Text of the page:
Holcomb sent bill allowing pension restitution for stolen public funds

  • Print
Listen to this story

Subscriber Benefit

As a subscriber you can listen to articles at work, in the car, or while you work out. Subscribe Now
This audio file is brought to you by
Loading audio file, please wait.
  • 0.25
  • 0.50
  • 0.75
  • 1.00
  • 1.25
  • 1.50
  • 1.75
  • 2.00

A bill that would allow taxpayers to recoup stolen funds from public officials’ pensions has received a few tweaks, but the bill’s chief aim has remained untouched.

The House of Representatives voted 81-0 in favor of a conference committee report presented Monday, approving technical corrections and sending House Enrolled Act 1192 to Gov. Eric Holcomb. The proposed law would enable public funds stolen by government officials to be reimbursed to taxpayers and communities from the perpetrator’s pension fund.

According to bill author Rep. Ryan Lauer, R-Columbus, original language in the HB 1192 would have allowed the affected governmental unit to freeze a public servant’s pension once criminal charges were filed for theft. The goal was to prevent individuals from cashing out their pensions and hitting the road, he said, but a change was made for certain exceptions.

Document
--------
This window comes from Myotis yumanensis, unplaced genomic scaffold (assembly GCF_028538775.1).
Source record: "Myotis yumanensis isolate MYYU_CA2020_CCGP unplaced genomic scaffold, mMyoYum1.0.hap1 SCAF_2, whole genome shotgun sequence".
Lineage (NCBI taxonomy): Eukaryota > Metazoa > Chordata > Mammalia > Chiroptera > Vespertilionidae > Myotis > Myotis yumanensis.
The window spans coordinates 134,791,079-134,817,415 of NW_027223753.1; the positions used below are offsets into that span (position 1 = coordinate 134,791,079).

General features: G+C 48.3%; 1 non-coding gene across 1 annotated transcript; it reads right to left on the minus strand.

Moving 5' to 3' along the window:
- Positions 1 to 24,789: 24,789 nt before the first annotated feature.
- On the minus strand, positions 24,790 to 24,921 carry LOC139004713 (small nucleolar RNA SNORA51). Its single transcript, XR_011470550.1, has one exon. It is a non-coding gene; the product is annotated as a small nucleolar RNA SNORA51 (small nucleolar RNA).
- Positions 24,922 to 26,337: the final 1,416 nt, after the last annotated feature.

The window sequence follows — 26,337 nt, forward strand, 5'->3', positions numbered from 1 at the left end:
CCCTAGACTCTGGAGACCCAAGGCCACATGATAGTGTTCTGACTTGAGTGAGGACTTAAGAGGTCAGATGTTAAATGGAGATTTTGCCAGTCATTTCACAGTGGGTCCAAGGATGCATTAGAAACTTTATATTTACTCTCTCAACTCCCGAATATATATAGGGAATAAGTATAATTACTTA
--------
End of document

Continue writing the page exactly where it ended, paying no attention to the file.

“If someone accused of public theft is receiving disability or retirement benefits, then those would not be affected, they would be excluded, but some of the pensions can still be frozen if it goes through the courts,” Lauer said.

The bill has otherwise remained intact, maintaining its goal of providing an option for relief in the event that all other avenues of refund are exhausted and unrecoverable.

HEA 1192 still requires a conviction and a restitution order from a judge to garnish from a public servant’s pension fund and includes all public officials, including judges and prosecutors. 

“In the rare case when a public servant may betray our public trust and steal from the public, this egregious act not only depletes resources but erodes trust in government and harms the image of all our public servants across the state,” Lauer said. “This bill is simply good government.”

Please enable JavaScript to view this content.

{{ articles_remaining }}
Free {{ article_text }} Remaining
{{ articles_remaining }}
Free {{ article_text }} Remaining Article limit resets on
{{ count_down }}